Upon gathering my composure, I immediately knew who the culprit was: Nathaniel! Afterall, he had been caught twice before urinating into empty bottles. The first time it happened, he was 5. We found a urine filled water bottle under his bed, capped, waiting for the next midnight pee. He was afraid of the dark and came up with the idea of peeing in a bottle instead of entering the dark hallway to use the toilet. When we moved to our second home, last year, and we found the bottle “outhouse” again, he had used the same reasoning. He was afraid of the dark. But, why on Earth would he ever feel the need to take a wizz in an empty bottle while showering?! And leave the bottle there for unsuspecting bathers?! I do not know. I may never know. I can’t even began to contemplate how any parent would handle this problem. Times like this I feel at a loss. The only thing I can be certain of at this point is:I HAD A VERY PISSY MORNING!!!!!!!!!
What a week! Eli’s been sick since Monday night. Him and I “enjoyed” my birthday home alone, basking in our sickness. I got well by Wednesday, but so was not the case for my little critter. Today’s Dr. appointment validated my concerns from yesterdays worries: He has an ear and chest infection. I should be greatful, I know, because he hasn’t been sick in over a year and a half! That’s a miraculous triumph for him. But discussion about possible hospitalization brings the fragileness of his tiny body to light. I will pray that his system responds well to the medication prescribed.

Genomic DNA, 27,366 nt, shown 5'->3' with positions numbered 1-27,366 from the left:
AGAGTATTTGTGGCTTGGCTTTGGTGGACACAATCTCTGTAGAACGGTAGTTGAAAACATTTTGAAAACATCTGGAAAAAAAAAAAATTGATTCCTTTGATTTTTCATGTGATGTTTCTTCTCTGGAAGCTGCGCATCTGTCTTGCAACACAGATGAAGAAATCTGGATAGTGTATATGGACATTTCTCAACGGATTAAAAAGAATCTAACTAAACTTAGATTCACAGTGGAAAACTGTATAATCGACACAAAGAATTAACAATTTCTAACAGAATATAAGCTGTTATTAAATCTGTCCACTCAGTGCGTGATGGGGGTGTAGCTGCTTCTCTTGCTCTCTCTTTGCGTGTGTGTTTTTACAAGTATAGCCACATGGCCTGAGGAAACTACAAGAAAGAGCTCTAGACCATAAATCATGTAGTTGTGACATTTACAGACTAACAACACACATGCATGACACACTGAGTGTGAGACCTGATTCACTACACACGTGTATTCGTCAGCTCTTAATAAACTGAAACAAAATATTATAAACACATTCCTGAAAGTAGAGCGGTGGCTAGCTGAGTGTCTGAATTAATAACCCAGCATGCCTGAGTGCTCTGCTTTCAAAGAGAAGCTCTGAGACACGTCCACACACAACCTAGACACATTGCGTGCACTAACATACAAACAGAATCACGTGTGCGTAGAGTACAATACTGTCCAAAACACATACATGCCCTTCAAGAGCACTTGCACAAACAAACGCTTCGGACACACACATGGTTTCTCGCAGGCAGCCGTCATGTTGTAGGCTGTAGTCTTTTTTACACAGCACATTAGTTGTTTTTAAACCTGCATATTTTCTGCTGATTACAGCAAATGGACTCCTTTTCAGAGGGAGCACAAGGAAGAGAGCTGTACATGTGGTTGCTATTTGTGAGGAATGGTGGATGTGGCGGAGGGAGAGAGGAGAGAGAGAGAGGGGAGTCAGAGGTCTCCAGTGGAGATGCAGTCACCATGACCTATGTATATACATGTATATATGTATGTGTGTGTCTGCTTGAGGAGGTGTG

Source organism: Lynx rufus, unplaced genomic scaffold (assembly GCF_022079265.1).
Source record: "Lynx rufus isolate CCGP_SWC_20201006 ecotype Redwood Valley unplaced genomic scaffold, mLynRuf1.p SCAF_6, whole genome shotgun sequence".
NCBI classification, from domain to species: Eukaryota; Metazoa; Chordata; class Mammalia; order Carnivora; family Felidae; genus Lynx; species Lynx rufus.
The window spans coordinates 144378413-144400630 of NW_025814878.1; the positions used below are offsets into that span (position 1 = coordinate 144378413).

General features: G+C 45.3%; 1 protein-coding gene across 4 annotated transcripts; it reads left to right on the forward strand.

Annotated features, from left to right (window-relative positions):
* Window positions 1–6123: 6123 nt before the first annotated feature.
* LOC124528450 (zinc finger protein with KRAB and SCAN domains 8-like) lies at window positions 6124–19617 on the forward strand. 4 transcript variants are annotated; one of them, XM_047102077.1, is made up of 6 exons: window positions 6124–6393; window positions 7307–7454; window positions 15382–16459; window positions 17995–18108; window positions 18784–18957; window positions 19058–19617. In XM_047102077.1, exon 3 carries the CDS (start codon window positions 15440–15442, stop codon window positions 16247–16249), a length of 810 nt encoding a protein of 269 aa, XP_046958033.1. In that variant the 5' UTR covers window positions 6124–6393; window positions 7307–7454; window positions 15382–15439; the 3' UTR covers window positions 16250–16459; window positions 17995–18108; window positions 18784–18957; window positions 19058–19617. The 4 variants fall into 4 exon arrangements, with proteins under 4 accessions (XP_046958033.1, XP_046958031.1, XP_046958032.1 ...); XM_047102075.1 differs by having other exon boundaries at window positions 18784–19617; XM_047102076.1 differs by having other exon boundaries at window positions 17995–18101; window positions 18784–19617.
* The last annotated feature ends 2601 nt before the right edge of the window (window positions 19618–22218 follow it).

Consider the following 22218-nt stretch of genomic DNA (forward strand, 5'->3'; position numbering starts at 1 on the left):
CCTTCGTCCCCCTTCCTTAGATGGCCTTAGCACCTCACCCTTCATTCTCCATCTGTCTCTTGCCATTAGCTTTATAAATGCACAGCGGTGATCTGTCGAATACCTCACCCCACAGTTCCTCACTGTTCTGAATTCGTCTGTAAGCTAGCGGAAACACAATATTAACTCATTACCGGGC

On another note, what about that pregnant teen? Hmmm, never had I imagined that I had raised such a monster! I never seen MY DAUGHTER as the ungreatful, mean little beast she became last night. Why do today’s children not have the realization of responsibility. It’s simple, you choose to become pregnant, you choose all that comes along with it. And yes, that means making money and the discussion of it. Am I really wrong to expect the baby’s father to pay for the hospital co-pays? Or to expect him to find a full-time job, soon, to help pay for the necessities of the baby before it arrives in six months? After all he is a high-school graduate and technically an adult at the tender age of 19. But, I am the mean old mom that is only concerned with money. I certainly believe that I raised her with values, morals, and most definately respect. After last night’s antics, I’m not sure it matters what kind of a parent you were. I’m convinced they do exactly the opposite of what you teach them. I know, I know, this may not sound like a loving, normal, mom, but I can’t wait for the day she ventures out into the world (at 18….which is her plan) and is jolted into reality. It’s not about being right, I know, but I long for the day to be able to say, “I told you so”.